Santa Monica, CA –
While many people eagerly anticipate spring to see the last of cold weather and snow drifts, others dread the sneezing, wheezing, itchy eyes and coughing spring allergies bring. They understand the arrival of pollen – whether counts are high or low - means the onset of their misery. But there are ways to prevail in the fight to breathe easy and remain relatively sneeze-free.
“People focus on the highs and lows of pollen counts,” said allergist Dr. Bernard Geller, Allergy & Clinical Immunology Medical Group. “What they don’t realize is that a high total pollen count doesn’t always mean you will have allergy symptoms. The pollen from the plant you are allergic to may not be high. The key is to know what you’re allergic to, and how to treat your particular symptoms.”
More people than ever suffer from allergies of all kinds. Allergies are the 6th leading cause of chronic illness in the U.S. with an annual cost in excess of $18 billion. One in five Americans suffer from allergies each year. And though spring can bring lots of sneezing and sniffles, it’s important to remember that there are tools at your disposal – whether your suffering is mild or severe.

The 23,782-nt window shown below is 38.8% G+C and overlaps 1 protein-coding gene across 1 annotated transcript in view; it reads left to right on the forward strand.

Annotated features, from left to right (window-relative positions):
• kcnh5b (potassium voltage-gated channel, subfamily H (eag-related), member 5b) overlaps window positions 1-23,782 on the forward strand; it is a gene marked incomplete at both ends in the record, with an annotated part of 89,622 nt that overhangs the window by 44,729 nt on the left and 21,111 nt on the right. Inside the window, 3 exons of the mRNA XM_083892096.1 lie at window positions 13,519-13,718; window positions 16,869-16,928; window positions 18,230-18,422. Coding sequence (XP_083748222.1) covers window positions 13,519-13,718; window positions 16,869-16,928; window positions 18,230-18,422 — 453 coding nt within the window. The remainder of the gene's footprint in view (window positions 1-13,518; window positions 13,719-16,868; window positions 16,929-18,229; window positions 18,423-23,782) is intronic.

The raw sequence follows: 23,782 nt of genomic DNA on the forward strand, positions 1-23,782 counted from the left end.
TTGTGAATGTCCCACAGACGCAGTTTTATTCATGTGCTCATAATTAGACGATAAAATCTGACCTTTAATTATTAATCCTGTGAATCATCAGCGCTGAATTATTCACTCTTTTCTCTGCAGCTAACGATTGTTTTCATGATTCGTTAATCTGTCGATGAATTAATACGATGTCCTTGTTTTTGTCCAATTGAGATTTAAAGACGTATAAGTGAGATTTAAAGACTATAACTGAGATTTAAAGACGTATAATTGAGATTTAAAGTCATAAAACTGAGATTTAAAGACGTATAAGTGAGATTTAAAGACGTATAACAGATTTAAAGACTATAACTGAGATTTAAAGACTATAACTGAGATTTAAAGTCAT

Following are some tips from the American College of Allergy, Asthma and Immunology to keep in mind as you work to keep your spring allergy symptoms under control.
While there isn’t a cure for spring allergies, there are many treatments an allergist can prescribe and/or provide. For more severe symptoms, two types of immunotherapy are available: allergy shots and tablets.
Allergy shots: An immunotherapy treatment program consists of injections of a diluted allergy extract, administered frequently in increasing doses until a maintenance dose is reached. Immunotherapy helps the body build resistance to the effects of the allergen, reduces the intensity of symptoms caused by allergen exposure and sometimes can actually make skin test reactions, and your allergy, disappear.
Tablets: This type of immunotherapy was approved by the Food and Drug Administration in 2014. Starting at least three months before allergy season begins, patients dissolve a tablet under the tongue daily. Treatment can continue for as long as three years. Only two allergens (grass and ragweed pollens) can currently be treated with this method, but it is may be a good option for patients with grass pollen allergy not controlled with medications.
Dora Afrahim, MPAP, PA-C
Allergy & Clinical Immunology Medical Group
For more information about treatment of allergies and asthma, visit our website at www.SneezeWheeze.com, or reach us by telephone: (310)828-8534 or by e-mail: FrontOffice@allergyandclinical.com